Hotel operator Hilton Worldwide officially filed plans on Thursday for an initial public offering worth up to $1.25 billion, paving the way for one of the largest offerings in recent years.
The paperwork signals Hilton is ready to return to the public markets after being acquired in 2007 by private-equity giant Blackstone Group (NYSE:BX) for more than $18 billion, the hotel industry’s largest ever go-private deal. Including debt, the deal was worth $26.7 billion.
Hilton, whose brands include Doubletree, Embassy Suites and the Hampton Inn, said it plans to use proceeds from a potential IPO to repay debt and for general corporate purposes.
The proceeds would barely make a dent in Hilton's debt as its IPO prospectus lists $15.07 billion in total debt, down from $16.14 billion the year before.
The number of shares being offered and price range of an IPO have not yet been determined, but Hilton did say the offering could be worth up to $1.25 billion. The company said it has no current plans to pay dividends on its common stock.
Only a handful of U.S. IPOs have exceeded $1 billion this year, highlighted by the $2.57 billion offering by drug maker Zoetis (NYSE:ZTS) and the $1.46 billion raised by ING US (NYSE:VOYA).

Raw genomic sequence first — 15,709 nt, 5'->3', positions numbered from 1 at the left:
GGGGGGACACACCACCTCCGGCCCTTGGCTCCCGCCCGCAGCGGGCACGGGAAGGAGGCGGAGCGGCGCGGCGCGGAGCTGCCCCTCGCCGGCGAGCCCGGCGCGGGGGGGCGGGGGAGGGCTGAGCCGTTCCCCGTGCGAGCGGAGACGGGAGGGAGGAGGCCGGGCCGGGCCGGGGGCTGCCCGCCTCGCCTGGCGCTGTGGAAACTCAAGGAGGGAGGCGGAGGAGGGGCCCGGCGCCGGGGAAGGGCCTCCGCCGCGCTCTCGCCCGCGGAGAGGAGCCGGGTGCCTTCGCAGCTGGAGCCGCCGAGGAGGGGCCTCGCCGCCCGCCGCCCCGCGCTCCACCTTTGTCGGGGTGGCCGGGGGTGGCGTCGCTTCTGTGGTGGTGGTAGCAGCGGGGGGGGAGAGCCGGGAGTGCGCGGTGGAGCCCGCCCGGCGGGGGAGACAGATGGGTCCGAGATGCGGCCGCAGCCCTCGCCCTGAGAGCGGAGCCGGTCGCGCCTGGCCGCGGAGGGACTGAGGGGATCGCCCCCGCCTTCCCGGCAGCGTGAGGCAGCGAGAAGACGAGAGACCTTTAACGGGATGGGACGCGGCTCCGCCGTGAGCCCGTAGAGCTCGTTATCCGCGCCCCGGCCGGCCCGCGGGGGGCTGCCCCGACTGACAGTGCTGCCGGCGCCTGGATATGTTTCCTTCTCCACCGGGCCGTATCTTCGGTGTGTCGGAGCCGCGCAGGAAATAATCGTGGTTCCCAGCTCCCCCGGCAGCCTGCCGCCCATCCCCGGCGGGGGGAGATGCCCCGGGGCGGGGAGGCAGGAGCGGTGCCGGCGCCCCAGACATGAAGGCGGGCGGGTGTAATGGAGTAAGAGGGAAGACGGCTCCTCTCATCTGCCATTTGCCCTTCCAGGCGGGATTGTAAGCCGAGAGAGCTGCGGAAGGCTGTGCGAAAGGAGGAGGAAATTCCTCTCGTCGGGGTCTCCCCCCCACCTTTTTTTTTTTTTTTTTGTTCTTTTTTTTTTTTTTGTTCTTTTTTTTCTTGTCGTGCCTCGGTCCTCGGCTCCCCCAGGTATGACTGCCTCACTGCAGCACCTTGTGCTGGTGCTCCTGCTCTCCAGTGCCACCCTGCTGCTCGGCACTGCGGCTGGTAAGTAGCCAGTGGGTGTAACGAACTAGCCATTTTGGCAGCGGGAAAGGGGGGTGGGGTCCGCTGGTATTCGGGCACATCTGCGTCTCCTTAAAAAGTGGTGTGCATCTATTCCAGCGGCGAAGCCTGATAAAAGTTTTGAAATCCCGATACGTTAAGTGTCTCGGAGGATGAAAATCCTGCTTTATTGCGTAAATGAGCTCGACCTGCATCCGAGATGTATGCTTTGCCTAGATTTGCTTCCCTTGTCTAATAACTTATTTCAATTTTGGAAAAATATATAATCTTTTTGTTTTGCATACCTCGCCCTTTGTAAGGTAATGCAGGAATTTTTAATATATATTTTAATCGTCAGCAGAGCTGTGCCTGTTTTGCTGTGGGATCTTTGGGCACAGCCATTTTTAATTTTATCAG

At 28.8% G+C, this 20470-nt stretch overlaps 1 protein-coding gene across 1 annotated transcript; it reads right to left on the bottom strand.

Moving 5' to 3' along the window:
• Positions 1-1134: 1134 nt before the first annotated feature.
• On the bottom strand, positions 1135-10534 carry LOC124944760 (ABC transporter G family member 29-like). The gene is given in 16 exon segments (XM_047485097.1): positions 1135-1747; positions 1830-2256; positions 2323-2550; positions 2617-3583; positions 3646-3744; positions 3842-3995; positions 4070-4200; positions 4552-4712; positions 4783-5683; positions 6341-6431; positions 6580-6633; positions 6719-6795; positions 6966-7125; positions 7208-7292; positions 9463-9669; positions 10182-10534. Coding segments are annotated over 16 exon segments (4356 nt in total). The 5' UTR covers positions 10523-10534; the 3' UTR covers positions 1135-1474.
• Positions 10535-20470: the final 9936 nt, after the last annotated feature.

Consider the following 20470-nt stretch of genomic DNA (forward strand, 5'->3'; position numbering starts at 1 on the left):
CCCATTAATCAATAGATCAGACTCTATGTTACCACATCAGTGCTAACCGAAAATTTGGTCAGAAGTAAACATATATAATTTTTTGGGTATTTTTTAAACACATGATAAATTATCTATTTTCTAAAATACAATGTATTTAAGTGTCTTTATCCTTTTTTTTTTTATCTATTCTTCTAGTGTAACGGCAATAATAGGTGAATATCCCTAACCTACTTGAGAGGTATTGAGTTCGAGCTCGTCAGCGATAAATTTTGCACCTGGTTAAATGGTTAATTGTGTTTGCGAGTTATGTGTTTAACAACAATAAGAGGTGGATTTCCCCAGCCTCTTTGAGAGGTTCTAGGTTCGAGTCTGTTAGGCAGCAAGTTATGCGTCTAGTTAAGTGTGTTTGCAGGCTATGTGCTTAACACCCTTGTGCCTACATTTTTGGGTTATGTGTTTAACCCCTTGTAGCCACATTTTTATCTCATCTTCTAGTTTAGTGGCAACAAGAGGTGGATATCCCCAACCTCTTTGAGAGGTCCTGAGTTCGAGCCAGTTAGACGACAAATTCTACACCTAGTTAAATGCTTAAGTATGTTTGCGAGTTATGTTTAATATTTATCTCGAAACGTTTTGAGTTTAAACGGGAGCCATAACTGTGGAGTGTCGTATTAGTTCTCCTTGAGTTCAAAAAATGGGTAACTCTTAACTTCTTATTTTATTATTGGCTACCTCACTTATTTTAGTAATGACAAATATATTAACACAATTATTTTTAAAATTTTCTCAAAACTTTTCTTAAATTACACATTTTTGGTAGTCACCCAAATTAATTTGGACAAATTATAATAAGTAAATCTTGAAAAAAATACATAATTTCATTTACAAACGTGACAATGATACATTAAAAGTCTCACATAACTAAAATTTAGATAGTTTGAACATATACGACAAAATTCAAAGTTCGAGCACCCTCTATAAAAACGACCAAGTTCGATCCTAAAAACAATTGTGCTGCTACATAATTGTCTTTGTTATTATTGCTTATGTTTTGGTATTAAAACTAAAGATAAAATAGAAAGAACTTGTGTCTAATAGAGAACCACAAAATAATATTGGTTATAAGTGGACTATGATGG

The Hilton IPO would allow investors to get exposure to a hotel giant that continues to grow as the U.S. economy recovers.
The company, which has just over 4,000 hotels in 90 countries and territories, generated $9.28 billion in total revenue in 2012, up 5.6% from the year before. Operating income hit $1.1 billion in 2012, up from $975 million the year before and $553 million in 2010.
To run the big IPO, Hilton tapped Deutsche Bank (NYSE:DB), Goldman Sachs (NYSE:GS), Bank of America Merrill Lynch (NYSE:BAC) and Morgan Stanley (NYSE:MS).
The filing is not surprising given that last month a person familiar with the matter said Hilton had hired investment banks to explore an IPO.